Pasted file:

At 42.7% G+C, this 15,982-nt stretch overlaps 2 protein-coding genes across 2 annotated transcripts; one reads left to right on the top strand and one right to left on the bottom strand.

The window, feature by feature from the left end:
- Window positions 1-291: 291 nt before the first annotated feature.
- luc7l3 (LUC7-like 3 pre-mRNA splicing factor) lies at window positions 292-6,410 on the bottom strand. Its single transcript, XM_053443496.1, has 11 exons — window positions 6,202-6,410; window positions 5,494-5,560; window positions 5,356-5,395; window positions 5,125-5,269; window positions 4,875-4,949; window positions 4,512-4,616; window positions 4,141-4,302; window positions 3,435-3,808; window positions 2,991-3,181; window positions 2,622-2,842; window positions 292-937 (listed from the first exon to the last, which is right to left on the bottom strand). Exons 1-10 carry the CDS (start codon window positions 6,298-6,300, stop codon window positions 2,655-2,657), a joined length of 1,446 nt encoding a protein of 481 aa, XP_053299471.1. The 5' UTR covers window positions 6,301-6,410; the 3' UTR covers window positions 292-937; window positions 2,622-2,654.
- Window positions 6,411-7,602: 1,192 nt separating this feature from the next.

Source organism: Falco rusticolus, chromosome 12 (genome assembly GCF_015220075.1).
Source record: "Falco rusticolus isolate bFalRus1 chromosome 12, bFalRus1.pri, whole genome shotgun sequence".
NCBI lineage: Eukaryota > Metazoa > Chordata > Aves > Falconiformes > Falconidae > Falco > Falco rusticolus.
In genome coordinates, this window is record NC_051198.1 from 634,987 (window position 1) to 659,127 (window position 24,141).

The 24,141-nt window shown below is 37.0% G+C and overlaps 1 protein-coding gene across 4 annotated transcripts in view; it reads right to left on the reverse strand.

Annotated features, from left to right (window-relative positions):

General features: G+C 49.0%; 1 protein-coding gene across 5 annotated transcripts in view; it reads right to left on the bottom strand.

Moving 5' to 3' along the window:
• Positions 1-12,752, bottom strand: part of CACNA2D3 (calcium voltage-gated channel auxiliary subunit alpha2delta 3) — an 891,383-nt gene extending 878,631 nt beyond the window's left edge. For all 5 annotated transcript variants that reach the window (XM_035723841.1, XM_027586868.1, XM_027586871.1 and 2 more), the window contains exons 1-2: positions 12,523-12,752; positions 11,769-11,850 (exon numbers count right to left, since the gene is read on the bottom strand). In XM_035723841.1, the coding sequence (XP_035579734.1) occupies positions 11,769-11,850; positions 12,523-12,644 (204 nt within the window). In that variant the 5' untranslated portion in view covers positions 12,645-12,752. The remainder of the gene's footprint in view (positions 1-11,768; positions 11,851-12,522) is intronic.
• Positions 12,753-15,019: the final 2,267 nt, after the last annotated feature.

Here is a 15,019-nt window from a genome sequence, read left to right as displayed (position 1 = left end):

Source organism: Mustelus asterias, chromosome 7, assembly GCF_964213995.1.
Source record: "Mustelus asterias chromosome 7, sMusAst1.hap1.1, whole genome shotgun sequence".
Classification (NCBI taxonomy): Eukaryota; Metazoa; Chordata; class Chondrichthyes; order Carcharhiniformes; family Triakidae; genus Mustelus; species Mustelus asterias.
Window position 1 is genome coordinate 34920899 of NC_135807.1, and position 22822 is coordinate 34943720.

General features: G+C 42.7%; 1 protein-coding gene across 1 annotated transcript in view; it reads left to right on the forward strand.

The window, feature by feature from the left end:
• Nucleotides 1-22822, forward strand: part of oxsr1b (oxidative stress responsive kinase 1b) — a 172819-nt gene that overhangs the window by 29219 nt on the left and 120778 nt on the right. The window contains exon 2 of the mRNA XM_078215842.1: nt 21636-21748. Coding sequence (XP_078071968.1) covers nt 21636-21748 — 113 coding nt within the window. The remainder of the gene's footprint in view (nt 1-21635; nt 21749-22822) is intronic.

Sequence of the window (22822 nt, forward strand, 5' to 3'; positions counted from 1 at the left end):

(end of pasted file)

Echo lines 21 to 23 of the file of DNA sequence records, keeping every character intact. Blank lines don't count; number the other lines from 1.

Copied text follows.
General features: G+C 42.7%; 1 protein-coding gene across 1 annotated transcript in view; it reads left to right on the forward strand.

The window, feature by feature from the left end:
• Nucleotides 1-22822, forward strand: part of oxsr1b (oxidative stress responsive kinase 1b) — a 172819-nt gene that overhangs the window by 29219 nt on the left and 120778 nt on the right. The window contains exon 2 of the mRNA XM_078215842.1: nt 21636-21748. Coding sequence (XP_078071968.1) covers nt 21636-21748 — 113 coding nt within the window. The remainder of the gene's footprint in view (nt 1-21635; nt 21749-22822) is intronic.